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PARACENTESIS

 

 

            Removal of abdominal fluid is of value in evaluating patients with ascites of new onset or unknown etiology, and provides symptomatic relief in patients with known disease or in the setting of a decompensating clinical state. Abdominal paracentesis is a simple procedure that may be performed rapidly and with a minimum of equipment.

 

Indications

 

1.                  New onset ascites or ascites of unknown origin

2.                  Patients with ascites of known etiology who may have a decompensation clinical state as indicated by fever, painful abdominal distention, peritoneal irritation, hypotension, encephalopathy or sepsis

3.                  Suspected malignant ascites

4.                  Peritoneal dialysis patients with fever, abdominal pain or other signs of sepsis (usually the paracentesis fluid may be removed directly from the patient’s dialysis catheter)

 

Contraindications

 

1.                  Uncorrected bleeding diathesis

2.                  Previous abdominal surgeries with suspected adhesions

3.                  Severe bowel distention

4.                  Abdominal wall cellulitis at the proposed site of puncture

 

Materials

 

1.                  Universal precautions materials

2.                  1-liter vacuum bottles

3.                  Blood collection tubing, or a secondary IV tubing set

4.                  18 gauge needle

5.                  Skin prep solution

6.                  Sterile draping

7.                  1% or 2% lidocaine with epinephrine for local anesthesia

8.                  5 cc syringe with 25 gauge needle for anesthesia infiltration

 

If available, a bedside ultrasound machine is an asset.

 

Preprocedure patient education

 

1.                  Obtain informed consent

2.                  Inform the patient of potential complications (infection, hypotension) and their treatment

3.                  Explain the major steps of the procedure

 

Procedure

 

1.                  Obtain relevant patient history, and perform a physical exam to document and localize ascitic fluid.

2.                  If ultrasound machine is available, scan patient to localize fluid collections, and perform the procedure under real-time ultrasound guidance.

3.                  Place patient in supine position, with head elevated 20-300. Select and mark a position on the abdominal wall for puncture (Figure 1)

 

 

 

 

Figure 1.

 

 

4.                  Don sterile gown, gloves, and mask

5.                  Use skin prep solution to cleanse skin over the proposed puncture site, and drape to define a sterile field

6.                  Anesthetize the skin over the proposed puncture site with the lidocaine drawn up in the 5 cc syringe with the attached 25 gauge needle. Anesthetize down to the peritoneum. Aspirate periodically; if ascitic fluid returns, withdraw the needle slightly to re-enter tissue before further anesthetic is infiltrated

7.                  Attach 18 gauge needle  to free end of blood collection tubing or the secondary IV tubing. Leave capped. Close valve tightly on the tubing. Puncture the rubber stopper of the vacuum bottle with the other end of the tubing

8.                  Insert the 18 gauge needle perpendicularly through the anesthetized abdominal wall, and advance until hub of needle is 5mm-1cm from the skin surface. Open up the tubing clamp. Ascitic fluid should begin to flow into the bottle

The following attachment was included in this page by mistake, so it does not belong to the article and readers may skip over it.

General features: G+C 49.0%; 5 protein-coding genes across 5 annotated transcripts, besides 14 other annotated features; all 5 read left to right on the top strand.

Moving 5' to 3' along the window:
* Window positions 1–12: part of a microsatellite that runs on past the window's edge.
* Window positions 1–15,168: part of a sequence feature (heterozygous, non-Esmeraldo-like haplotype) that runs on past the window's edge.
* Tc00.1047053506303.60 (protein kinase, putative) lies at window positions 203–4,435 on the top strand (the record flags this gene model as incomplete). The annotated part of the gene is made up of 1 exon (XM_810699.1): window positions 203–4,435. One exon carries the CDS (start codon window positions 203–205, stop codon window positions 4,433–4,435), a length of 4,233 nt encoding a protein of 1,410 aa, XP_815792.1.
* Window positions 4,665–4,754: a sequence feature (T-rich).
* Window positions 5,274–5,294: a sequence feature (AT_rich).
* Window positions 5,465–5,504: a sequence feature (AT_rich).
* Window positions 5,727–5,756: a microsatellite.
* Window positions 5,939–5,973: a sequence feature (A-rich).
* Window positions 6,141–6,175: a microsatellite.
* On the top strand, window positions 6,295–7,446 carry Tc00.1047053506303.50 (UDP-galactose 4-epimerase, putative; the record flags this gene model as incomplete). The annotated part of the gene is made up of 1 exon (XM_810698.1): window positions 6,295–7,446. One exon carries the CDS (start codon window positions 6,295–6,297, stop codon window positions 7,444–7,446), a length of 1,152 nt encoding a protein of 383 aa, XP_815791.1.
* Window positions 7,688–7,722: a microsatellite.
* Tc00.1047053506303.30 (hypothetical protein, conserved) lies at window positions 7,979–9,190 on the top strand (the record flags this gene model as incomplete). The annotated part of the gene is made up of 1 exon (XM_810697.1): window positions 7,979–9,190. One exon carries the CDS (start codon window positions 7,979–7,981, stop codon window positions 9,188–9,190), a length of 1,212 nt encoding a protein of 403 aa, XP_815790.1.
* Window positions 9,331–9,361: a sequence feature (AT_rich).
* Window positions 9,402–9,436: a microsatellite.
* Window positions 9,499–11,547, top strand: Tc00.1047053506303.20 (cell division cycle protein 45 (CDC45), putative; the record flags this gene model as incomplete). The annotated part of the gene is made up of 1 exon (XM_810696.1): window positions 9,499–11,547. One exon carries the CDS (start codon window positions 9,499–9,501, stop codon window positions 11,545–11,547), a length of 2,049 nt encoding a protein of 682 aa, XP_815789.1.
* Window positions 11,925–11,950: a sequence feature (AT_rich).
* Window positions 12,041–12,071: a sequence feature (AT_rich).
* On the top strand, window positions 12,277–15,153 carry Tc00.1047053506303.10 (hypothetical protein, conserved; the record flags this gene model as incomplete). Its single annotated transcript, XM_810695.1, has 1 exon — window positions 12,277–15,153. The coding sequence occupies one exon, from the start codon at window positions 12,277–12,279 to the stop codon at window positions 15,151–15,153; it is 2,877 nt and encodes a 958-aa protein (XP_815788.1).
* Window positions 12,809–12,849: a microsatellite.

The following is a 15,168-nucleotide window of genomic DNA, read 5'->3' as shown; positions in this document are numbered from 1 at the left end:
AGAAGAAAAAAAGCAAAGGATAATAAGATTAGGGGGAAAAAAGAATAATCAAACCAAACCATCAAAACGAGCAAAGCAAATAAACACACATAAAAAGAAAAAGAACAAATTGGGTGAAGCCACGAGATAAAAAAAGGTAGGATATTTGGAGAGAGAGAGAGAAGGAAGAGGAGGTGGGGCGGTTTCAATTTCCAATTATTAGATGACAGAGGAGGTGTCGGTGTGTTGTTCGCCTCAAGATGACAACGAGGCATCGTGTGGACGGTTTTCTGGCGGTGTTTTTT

9.                  9.   To change vacuum bottles as they become full, close the clamp on the tubing. Then, remove needle of collection tubing from the full bottle, and re-insert into empty bottle. Reopen clamp to start fluid flowing again

10.              When paracentesis is done, simply remove needle from abdominal wall. Place a small pressure dressing on puncture site. Have patient remain supine for 2-4 hours

 

 

Complication

Prevention

Management

Fluid does not flow with opening of clamp

Check position of insertion and depth of insertion by U/S, or clinical exam

Adjust depth of insertion or choose another site as fluid may be loculated

Fluid is feculent

Insert needle into area of known fluid collection

Withdraw needle and choose another site. Observe clinically over next 24 hours for signs or symptoms of peritonitis

Fluid is bloody

Avoid insertion over veins; usually no preventative step

Check coagulation time prior to paracentesis; withdraw needle

 

Hypotension after procedure

Often no warning; limit paracentesis to maximum of 4-5 liters

Judicious IV saline bolus, Trendelenberg position, 1-2 units of salt-free albumin after removal of 4-5 liters of fluid

 

 

 



























Complications, Prevention, and Management

 

 

 

 

Documentation in the medical record

 

1.                  Consent

2.                  Indications and contraindications for procedure

3.                  Procedure, including prep, anesthetic, needle size, amount of fluid drawn off, character of fluid

4.                  Any complications or “none”

5.                  Who was notified of any complication (family, attending MD)

 

 

Items for evaluation of person learning this procedure

 

1.                  Anatomy of the abdominal wall, locations of bowel in relation to fluid

2.                  Mechanism of fluid production; etiologies of ascites

3.                  Indications and contraindications of this procedure

4.                  Use of sterile procedure and Universal Precautions

5.                  Interaction between MD, patient, and family

6.                  Technical ability

7.                  Appropriate documentation

8.                  Understanding of potential complications and their correction